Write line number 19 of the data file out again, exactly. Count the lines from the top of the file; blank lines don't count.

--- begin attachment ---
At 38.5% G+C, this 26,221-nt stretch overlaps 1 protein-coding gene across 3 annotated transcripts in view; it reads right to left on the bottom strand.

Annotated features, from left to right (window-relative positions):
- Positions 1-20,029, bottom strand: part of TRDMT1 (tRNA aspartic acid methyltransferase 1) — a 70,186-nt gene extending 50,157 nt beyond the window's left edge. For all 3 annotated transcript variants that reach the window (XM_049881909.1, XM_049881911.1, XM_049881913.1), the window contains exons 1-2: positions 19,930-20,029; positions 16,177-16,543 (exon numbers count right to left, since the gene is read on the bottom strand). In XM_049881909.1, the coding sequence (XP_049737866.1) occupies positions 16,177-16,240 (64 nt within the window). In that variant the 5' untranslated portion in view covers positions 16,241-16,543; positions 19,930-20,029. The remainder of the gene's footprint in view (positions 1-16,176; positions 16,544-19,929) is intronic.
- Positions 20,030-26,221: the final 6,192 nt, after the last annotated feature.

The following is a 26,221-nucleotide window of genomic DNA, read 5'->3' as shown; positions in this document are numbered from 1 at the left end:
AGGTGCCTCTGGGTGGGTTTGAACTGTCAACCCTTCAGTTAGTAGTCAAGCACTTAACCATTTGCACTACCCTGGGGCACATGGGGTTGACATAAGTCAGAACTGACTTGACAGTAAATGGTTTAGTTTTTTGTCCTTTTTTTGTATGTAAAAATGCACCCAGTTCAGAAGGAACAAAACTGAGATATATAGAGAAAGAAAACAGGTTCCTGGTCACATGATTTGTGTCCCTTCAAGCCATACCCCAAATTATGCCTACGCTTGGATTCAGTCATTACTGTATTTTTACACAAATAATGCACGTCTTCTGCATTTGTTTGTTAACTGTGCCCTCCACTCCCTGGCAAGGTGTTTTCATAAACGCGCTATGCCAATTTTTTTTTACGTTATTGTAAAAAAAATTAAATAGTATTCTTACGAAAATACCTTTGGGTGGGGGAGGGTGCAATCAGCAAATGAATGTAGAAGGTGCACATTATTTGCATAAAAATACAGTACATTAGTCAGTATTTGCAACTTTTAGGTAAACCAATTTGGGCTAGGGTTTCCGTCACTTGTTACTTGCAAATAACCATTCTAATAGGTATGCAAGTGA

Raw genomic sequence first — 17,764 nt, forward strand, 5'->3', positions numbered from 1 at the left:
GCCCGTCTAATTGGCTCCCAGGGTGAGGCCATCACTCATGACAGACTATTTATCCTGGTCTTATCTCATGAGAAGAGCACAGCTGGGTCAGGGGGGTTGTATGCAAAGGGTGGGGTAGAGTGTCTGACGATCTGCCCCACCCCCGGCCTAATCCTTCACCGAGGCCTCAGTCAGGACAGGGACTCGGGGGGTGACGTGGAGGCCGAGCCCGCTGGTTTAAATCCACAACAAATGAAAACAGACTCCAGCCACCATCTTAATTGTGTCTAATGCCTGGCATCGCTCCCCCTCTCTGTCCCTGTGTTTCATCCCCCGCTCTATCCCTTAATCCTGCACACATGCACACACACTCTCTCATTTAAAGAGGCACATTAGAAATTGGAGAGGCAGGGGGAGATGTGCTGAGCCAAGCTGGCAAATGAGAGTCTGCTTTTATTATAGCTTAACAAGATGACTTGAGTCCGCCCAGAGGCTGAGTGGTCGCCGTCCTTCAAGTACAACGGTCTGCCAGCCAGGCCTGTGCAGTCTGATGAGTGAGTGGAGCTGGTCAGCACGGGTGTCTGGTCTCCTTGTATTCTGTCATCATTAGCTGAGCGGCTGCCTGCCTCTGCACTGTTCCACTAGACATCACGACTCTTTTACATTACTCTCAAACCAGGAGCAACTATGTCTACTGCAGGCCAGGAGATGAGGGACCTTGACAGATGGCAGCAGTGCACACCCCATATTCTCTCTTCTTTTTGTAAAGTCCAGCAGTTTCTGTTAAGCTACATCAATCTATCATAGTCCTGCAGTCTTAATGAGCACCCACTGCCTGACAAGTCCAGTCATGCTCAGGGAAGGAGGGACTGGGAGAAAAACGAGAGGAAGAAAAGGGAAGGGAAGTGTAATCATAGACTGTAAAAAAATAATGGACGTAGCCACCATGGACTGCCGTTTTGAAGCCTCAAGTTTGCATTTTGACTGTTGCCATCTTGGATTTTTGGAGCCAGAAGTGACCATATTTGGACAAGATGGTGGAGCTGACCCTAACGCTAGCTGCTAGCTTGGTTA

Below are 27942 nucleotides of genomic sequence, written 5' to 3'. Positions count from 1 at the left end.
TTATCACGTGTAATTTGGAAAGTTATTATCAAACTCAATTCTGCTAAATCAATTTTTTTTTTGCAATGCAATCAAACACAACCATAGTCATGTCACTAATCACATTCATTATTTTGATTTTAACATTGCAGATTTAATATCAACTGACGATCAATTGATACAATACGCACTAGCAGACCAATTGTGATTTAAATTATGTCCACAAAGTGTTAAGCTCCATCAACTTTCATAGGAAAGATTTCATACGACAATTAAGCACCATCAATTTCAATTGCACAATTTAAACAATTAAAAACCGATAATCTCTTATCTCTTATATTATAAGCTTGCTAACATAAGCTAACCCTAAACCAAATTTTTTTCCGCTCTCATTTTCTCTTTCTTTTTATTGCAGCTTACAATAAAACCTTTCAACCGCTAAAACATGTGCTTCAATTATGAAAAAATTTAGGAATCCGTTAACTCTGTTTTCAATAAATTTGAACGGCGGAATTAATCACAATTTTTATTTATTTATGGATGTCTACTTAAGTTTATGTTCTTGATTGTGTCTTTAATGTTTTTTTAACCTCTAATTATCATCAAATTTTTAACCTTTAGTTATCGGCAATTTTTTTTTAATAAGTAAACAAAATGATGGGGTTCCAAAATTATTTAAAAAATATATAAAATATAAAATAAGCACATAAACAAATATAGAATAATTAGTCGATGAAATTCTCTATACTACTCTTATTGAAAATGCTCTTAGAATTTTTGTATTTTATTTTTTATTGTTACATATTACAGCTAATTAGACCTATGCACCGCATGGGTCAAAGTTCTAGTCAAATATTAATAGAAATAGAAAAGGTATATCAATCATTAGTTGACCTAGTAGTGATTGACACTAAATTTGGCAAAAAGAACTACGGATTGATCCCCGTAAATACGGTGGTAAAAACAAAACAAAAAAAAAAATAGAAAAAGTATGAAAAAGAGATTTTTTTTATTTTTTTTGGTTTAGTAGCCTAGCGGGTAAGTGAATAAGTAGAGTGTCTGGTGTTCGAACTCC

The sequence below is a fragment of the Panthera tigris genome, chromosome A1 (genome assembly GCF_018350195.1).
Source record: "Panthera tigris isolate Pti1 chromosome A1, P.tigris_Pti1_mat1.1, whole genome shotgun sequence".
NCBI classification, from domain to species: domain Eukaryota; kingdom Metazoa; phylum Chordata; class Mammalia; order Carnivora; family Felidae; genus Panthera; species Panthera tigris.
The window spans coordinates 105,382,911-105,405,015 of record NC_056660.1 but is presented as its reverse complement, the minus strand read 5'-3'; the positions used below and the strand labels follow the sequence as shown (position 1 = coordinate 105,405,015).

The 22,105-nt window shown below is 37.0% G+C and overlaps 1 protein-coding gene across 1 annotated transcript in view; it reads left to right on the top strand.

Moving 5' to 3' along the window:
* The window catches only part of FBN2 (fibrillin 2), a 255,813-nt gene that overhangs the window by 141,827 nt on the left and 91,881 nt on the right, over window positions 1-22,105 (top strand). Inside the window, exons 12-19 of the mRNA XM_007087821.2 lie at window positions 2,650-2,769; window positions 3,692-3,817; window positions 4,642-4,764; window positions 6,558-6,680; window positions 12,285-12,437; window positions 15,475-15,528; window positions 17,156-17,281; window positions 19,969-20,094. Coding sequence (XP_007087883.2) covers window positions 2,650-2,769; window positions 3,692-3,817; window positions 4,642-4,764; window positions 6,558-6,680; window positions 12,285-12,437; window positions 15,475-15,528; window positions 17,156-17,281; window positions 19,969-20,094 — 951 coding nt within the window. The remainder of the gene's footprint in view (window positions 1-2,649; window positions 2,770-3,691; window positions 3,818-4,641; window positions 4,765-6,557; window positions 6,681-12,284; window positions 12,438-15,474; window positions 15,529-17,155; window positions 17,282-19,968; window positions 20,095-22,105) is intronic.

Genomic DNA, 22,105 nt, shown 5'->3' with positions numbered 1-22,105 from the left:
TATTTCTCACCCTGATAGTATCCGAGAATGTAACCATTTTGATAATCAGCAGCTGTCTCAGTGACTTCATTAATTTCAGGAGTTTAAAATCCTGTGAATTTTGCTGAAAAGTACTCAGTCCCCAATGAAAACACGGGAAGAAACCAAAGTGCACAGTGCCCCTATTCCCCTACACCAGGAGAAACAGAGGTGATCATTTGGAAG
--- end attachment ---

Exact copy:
TATTTCTCACCCTGATAGTATCCGAGAATGTAACCATTTTGATAATCAGCAGCTGTCTCAGTGACTTCATTAATTTCAGGAGTTTAAAATCCTGTGAATTTTGCTGAAAAGTACTCAGTCCCCAATGAAAACACGGGAAGAAACCAAAGTGCACAGTGCCCCTATTCCCCTACACCAGGAGAAACAGAGGTGATCATTTGGAAG